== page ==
full carrying capacity of all the
steamship lines now coming to the
United States if we would but put up
the money to pay their transporta
tion, and if we co-ld keep them on
the farms we could increase our cot
ton crop to 15,000,000 or 20,000,000
bales, and the result would probably
be that we would take 5 cents for it
instead of ,the present price.
"It is claimed that our country was
first settled by immigrants. This is
true, but they came of their own ac
cord and I have no objection to such
people coming now as came in the
early history of our country. They
were from desirable sections of Eu
rope and there are millions in Europe
today who would make acceptable
citizens here, but I favor their relying
on their own resources to get here.
"A few years ago it was regarded
as extremely dangerous to travel
alone through Sicily or without the
protection of soldiers. There were so
many robbers and bandits that it was
almost impossible for one to pass
hrough the island without being held
ap and robbed or murdered, and it
wvas a common occurrence for Lhese
)andits to capture members of the
ivealthy families and demand a large
;um of money for their release. In
nany instances these amounts were
)aid, and in others payment being re
used, the captured party was mur
lered. In passing through Sicily I
nade inquiry about the robbers there
ind was informed that there are no
Longer any robbers and bandits in
Bieily, that they had all gone to the
[nited States. Nearly all of the out
rages, foul murders kidnappings and
'obberies that have been perpetrated
ni New York city and Chicago have
een dlirectly.a traceable to the Ital
ans and other low classes of immi
~rants that have come from Southern
~urope. All of the anarchistic organ
zations of the country had their ori
rin and derive their membership al-'
nost entirely from the same element,
md it was at the hands of one of
>f this class that McKinley met his
''The editor of the State in an
editorial of the 21st instant seems
ard put to find any reasonable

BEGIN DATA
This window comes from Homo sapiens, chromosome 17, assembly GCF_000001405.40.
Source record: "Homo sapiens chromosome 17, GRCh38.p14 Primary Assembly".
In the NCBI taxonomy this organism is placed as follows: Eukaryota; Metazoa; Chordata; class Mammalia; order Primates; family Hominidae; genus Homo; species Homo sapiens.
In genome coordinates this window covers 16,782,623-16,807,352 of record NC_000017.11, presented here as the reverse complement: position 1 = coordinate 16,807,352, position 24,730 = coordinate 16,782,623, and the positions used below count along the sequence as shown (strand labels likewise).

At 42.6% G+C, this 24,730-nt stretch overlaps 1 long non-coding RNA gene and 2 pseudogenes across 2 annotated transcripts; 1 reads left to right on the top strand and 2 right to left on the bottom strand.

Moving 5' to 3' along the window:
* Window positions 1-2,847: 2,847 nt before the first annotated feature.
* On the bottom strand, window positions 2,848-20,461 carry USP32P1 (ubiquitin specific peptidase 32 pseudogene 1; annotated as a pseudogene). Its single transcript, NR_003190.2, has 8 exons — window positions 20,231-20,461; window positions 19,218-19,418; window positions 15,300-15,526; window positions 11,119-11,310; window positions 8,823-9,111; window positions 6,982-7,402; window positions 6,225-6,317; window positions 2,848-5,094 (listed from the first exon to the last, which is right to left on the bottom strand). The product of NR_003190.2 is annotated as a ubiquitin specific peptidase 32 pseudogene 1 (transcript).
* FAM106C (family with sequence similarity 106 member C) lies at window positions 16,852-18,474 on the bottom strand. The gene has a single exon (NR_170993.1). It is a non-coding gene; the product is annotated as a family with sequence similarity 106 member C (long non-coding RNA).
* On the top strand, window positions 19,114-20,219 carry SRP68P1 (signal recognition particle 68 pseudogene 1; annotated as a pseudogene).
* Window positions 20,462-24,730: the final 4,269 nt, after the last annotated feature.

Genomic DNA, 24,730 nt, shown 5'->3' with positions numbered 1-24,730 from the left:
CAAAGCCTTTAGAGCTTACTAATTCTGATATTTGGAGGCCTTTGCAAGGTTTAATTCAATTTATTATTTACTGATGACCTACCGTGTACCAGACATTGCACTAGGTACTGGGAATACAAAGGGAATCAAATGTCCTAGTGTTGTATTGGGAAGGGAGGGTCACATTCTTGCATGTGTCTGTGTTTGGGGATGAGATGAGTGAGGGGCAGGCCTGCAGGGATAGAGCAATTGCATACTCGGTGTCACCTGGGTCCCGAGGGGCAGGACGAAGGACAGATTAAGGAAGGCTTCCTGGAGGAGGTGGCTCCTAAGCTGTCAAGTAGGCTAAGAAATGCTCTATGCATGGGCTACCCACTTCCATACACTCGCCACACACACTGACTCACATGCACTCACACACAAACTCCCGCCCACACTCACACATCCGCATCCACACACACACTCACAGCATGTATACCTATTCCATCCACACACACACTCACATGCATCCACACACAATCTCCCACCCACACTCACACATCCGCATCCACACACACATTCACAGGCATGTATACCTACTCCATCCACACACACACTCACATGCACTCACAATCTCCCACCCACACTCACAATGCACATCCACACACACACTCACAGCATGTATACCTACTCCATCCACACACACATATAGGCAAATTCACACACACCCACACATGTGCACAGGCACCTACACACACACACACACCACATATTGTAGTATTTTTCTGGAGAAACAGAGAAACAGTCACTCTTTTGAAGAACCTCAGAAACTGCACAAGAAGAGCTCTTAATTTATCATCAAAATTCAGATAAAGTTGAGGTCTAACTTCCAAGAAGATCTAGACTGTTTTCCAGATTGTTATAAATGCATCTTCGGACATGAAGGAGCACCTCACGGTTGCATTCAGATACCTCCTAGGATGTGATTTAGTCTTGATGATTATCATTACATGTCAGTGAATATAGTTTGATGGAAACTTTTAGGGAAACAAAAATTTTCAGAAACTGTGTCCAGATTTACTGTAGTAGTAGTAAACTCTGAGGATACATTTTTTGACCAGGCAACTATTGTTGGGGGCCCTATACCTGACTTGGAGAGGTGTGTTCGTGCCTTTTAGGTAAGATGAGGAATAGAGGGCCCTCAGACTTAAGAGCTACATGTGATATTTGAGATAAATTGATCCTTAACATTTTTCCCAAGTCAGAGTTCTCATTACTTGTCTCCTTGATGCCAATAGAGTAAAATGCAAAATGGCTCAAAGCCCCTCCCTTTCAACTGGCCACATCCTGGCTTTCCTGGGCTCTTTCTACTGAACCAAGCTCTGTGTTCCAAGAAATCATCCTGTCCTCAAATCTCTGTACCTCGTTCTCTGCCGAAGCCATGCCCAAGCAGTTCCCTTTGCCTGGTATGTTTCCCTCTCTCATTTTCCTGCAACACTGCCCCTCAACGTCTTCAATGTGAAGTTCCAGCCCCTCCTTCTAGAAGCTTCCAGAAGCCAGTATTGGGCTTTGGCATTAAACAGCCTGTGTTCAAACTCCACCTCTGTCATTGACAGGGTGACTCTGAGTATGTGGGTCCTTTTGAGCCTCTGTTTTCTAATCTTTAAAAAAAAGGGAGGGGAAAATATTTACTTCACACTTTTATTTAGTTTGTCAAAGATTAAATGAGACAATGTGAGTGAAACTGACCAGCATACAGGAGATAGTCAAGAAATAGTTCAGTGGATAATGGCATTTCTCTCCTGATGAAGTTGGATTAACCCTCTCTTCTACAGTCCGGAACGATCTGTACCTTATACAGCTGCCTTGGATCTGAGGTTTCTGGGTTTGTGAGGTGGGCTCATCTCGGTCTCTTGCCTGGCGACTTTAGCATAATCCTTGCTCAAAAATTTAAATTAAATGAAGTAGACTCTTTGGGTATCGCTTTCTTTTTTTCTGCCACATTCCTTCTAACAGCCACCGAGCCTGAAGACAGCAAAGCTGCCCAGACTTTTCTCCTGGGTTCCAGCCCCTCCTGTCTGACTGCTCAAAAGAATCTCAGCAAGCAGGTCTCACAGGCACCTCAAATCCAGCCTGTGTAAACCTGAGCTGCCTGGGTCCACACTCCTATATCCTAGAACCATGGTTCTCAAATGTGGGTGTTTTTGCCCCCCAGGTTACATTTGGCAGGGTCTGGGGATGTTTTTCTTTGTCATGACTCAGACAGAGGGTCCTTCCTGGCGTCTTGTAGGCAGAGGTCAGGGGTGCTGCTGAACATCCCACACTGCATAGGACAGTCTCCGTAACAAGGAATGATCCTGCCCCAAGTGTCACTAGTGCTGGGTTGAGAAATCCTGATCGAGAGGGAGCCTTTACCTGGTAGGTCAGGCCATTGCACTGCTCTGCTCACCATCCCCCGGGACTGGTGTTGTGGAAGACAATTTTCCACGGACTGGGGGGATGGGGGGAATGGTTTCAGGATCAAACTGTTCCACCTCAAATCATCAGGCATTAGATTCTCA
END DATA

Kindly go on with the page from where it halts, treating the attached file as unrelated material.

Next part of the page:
~rounds upon which to criticise my
nterview and started out; by making
~omplaint of my advocating Federal
id to drain the swamp lands south of
Jolumbia, intimating that it is nec
msary to have immigrants to drain
t and to utilize it after it is drained.
[presume those swamp lands are
>wned by some one and we have had
dtizens enough in the state up toI
late to take care of practically all thej
and in the state. However, if there
s any land there that is not needed
or cultivation by the population we
tlready have it can simply wait, as
t has been doing these hundreds of
ears, until it is needed by the natur
1 increase of our population, and by
atural increase I mean those who
~ome to the south of their own ac
ord as well as the natural increase
''The editor of the State goes on C
nd quotes me as follows; I' am not
>pposed to the people coming here,
>rovided they promise to make good
itizens and benefit our country rath
r than prove a stumbling block and
hindrance. I made no statement to
he effect that we should exact prom
ses from those who desire to come
iere and, therefore, the criticism of
his statement is without force. I rea
ize the value of the promise of such
mmigrants as the state refers to, and,
herefore, could not have made such
" The editor of the State also crit
eis.s my knowledge of the mill busi
tess, which may be a just criticism.
realize as well as he does that manu
aturing and diversified industries
a the south add to its prosperity; but
further hold that it is better to pro-'
uce what we now produce and sell at
>resent market prices here than it
rould be to over-produce, which
rould be the result of over-popula
ion, and be forced to sell on the mar
ets of the world in competition with
he cheap labor of Europe and take
he low price that would naturally
esult therefrom. It is the oer
l.imaIi on :It)nnqe ut i Rs
the low price to labor that prev
there. In France, Germany,
Northern Italy the price of day
bor on the farms for women is fr
15 to 25 cents, and for men it is fr
30 to 40 cents per day. In manuf
tures the wages paid are from 30
10 cents for women and from 40 to
.ents for men per day.
"There is no better example of
3onditions that prevail under ov
?opulation than around Milan, in
listrict of Lombardy, Northern Itk
[n an area embracing about 4,000,(
ieres, a population of nearly 4,0(
)00, with the richest agricultu
ands probably in Europe, and
argest manufacturing interests,
>racing the manufacture of butt
!heese, silk, cotton, hemp, linen, ir
'vool, farm implements, wagons. c
-iages, buggies and machinerv of
?ry description which employ aIm
two-thirds of the population; ,
with the soil producing wheat, o:
.orn. potatoes, barley, rye. grapest
almost all fruits, wages range fr
15 to 25 cents per day for women f
from 20 to 30 cenits per day for n
on the farm, and from 30 to 40 ce
for women and from 40 to 50 ce
for men in the factories. Why wo
not a repetition of these wages i
!onditions, or probably worse, co
.o the south under over-populatic
These people have utilized all t'C
water power for running their i